Considering that the patients who underwent surgery were younger than the patients in the observation group and that younger patients were more likely to experience tumor growth during the follow-up period, growth hormone is suspected to have affected tumor growth. An excess of growth hormone is an established risk factor for compressive optic neuropathy in patients with FD [20,21]. Therefore, careful and regular follow-up is required for younger patients in their teens. Surgeons should be cautious of tumor regrowth, complications, or malignant transformation in teenaged patients with BFOL.
There are some limitations to this study. First, because it is a retrospective study based on medical records, it may have been affected by selection bias. In our study, 78 patients (42.6%) underwent surgery because of subjective symptoms or esthetic concerns, and the others belonged to the observation group. However, the observation group was not matched to the control group in terms of disease extent or severity. It is possible that the surgery group included patients with more severe and extended diseases. In particular, the decision of whether to perform surgery may depend on the preference of the surgeon. In the observation group, some patients were lost to follow-up, so we could not identify whether they underwent surgery or the lesion grew. Second, surgical procedures were not evaluated in this study in detail due to the nature of this retrospective study. Third, biopsy results from 10 of 78 patients who underwent surgery proved to be nondiagnostic or unreported. Histologic confirmation should be performed, even if the diagnosis is made by radiologic imaging. Despite these limitations, to our knowledge, this is the largest single-center study to date, comprising 183 BFOLs of the paranasal sinuses, mainly including FD and OF. Our efforts to describe the clinical course of BFOLs will inform future treatment strategies.
HIGHLIGHTS
  • ■ Benign fibro-osseous lesions (BFOLs) in the paranasal sinuses are rare, and most cases are observed without specific treatment.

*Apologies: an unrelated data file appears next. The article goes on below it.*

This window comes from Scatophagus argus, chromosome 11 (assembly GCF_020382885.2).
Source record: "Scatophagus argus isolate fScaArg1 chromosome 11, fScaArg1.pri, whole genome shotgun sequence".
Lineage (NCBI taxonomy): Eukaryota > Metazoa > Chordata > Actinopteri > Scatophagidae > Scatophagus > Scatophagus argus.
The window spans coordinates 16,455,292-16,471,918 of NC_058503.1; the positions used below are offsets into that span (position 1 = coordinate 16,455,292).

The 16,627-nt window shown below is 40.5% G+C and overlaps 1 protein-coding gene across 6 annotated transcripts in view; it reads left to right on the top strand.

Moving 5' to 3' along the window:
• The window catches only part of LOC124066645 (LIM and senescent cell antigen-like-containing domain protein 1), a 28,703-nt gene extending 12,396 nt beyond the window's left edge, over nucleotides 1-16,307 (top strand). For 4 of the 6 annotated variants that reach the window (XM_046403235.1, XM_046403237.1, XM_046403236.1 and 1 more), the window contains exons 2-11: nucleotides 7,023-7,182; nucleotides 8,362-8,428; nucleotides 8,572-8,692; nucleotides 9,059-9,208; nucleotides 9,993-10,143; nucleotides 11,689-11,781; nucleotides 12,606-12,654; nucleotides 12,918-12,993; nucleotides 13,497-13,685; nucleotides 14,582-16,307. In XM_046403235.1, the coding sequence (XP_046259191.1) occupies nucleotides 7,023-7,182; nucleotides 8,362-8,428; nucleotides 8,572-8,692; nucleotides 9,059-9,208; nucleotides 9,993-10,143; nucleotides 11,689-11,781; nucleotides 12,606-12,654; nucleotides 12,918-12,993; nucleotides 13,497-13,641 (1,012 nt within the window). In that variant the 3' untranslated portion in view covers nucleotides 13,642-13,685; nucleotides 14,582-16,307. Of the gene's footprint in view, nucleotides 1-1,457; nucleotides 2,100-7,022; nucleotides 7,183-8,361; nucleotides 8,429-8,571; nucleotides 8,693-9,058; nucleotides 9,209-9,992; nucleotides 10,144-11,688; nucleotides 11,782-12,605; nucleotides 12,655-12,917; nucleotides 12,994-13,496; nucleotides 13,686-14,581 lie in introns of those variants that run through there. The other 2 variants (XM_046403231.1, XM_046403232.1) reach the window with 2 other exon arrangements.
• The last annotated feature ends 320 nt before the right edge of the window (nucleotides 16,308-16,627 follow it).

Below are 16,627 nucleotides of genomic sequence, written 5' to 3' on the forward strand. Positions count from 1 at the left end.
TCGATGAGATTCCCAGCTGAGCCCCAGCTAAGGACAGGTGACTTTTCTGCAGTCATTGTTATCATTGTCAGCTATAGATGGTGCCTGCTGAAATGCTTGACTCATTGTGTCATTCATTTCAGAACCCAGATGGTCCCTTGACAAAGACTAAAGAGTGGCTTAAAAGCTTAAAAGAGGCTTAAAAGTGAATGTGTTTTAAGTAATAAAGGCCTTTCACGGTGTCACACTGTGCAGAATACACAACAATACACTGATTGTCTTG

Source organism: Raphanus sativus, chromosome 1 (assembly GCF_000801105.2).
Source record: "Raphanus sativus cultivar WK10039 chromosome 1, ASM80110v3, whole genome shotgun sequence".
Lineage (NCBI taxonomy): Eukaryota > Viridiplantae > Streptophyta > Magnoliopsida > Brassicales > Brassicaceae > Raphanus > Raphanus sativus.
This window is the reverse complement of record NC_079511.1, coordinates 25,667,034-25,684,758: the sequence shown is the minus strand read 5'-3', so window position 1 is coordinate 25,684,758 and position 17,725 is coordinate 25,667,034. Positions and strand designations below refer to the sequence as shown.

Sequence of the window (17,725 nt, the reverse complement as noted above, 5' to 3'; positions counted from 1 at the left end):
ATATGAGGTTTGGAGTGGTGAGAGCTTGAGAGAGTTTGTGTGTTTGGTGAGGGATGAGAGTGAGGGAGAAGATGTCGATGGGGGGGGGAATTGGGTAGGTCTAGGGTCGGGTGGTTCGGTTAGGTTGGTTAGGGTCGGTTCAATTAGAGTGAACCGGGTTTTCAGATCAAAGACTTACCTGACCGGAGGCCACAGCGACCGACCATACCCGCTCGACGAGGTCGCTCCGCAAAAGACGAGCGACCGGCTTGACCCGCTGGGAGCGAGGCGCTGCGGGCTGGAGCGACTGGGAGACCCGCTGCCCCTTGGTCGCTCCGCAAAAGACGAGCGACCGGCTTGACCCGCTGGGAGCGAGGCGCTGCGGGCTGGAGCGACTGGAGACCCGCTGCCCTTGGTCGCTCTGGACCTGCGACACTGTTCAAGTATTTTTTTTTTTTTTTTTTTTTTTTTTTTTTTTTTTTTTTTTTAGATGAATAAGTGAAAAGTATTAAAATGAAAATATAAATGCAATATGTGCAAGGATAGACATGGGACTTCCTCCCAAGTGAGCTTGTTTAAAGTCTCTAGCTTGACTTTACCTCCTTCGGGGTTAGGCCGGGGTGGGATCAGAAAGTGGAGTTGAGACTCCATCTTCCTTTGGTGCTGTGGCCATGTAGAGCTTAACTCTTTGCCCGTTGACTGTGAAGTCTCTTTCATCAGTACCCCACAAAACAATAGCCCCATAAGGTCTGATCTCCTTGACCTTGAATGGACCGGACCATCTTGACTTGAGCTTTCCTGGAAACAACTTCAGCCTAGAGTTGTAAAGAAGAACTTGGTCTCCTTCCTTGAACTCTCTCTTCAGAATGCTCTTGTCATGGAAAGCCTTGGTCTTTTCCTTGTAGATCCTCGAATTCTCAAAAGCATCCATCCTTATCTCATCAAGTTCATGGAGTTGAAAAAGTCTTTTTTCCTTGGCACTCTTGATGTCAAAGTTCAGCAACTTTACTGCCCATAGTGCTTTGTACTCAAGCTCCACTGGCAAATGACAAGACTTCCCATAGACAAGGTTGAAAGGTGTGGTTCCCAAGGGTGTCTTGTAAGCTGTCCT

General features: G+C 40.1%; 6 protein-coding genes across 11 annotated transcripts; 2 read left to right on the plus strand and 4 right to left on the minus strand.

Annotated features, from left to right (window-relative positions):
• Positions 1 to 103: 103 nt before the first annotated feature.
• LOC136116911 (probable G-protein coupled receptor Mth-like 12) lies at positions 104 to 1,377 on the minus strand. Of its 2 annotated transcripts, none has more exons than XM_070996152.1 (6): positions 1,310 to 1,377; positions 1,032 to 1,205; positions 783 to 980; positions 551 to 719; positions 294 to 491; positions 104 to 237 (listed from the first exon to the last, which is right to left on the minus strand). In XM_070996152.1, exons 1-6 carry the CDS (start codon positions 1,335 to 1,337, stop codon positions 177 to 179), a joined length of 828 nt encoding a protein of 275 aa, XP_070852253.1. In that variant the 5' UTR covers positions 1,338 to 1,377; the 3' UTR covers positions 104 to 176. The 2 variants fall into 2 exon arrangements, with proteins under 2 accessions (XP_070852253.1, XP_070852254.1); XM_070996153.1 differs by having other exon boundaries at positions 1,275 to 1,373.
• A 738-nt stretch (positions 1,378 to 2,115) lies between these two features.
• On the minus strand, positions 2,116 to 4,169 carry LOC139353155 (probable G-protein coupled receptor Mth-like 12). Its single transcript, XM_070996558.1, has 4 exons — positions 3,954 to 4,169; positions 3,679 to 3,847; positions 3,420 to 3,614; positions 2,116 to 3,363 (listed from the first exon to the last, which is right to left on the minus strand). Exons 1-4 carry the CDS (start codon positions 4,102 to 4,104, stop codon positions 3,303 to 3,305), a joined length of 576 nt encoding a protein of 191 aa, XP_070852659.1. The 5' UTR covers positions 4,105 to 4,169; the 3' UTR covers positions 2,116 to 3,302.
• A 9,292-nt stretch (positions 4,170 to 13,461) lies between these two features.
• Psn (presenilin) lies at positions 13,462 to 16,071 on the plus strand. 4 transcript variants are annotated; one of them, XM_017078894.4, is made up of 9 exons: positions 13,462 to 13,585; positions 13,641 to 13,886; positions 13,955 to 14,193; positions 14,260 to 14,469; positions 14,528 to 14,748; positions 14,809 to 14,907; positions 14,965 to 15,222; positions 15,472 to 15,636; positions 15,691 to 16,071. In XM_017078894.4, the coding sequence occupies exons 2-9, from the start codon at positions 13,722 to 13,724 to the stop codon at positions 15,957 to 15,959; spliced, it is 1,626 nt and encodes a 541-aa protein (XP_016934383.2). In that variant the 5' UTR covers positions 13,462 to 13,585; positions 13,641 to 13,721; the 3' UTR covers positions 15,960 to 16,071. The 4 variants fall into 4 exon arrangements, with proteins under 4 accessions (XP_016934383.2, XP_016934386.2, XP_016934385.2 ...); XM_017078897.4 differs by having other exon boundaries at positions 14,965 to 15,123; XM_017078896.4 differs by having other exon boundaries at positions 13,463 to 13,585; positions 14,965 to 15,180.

• ■ Surgical treatment should be considered in symptomatic patients with aggressive clinical features.

  • ■ A multidisciplinary approach is needed for accurate diagnosis and appropriate management of BFOLs of the paranasal sinuses, particularly in younger patients in their teens.

CONFLICT OF INTEREST

CONFLICT OF INTEREST

No potential conflict of interest relevant to this article was reported.

Notes

AUTHOR CONTRIBUTIONS

Conceptualization: JJL, GR, SDH, HJD, SKC. Formal analysis: JJL, GR, KEL. Methodology: SDH, YGJ, HYK. Visualization & Writing–original draft: JJL, GR. Writing–review & editing: SDH, HJD, SKC.

Fig. 1
Radiologic findings of pathologically confirmed benign fibro-osseous lesions of the paranasal sinuses. Computed tomography scans of three different patients with fibrous dysplasia (FD) and ossifying fibroma (OF). (A) FD involving the right maxilla and zygoma. (B) FD confined to the right ethmoid bone. (C) FD of the sphenoid bone. (D, E) OF in the left maxillary sinus. (F) OF in the right ethmoid sinus.
ceo-2020-01522f1.jpg
Fig. 2
Cases with tumor regrowth after multiple operations. (A) An 8-year-old female patient with fibrous dysplasia who underwent four operations. (B) A 12-year-old female patient experienced a malignant transformation of ossifying fibroma to osteosarcoma.
ceo-2020-01522f2.jpg
Fig. 3
The reasons for surgery in patients with benign fibro-osseous lesions.
ceo-2020-01522f3.jpg
Fig. 4
Adult cases with lesion growth after surgery. (A) A 23-year-old male patient with ossifying fibroma in the right ethmoid sinus underwent surgery twice due to tumor regrowth after partial resection. Computed tomography (CT) images of initial, first postoperative, recurrent, second postoperative (with packing material), and final status. (B) A 53-year-old female patient with fibrous dysplasia exhibited lesion growth in the sphenoid sinus after surgery, as shown on two preoperative and two postoperative CT images.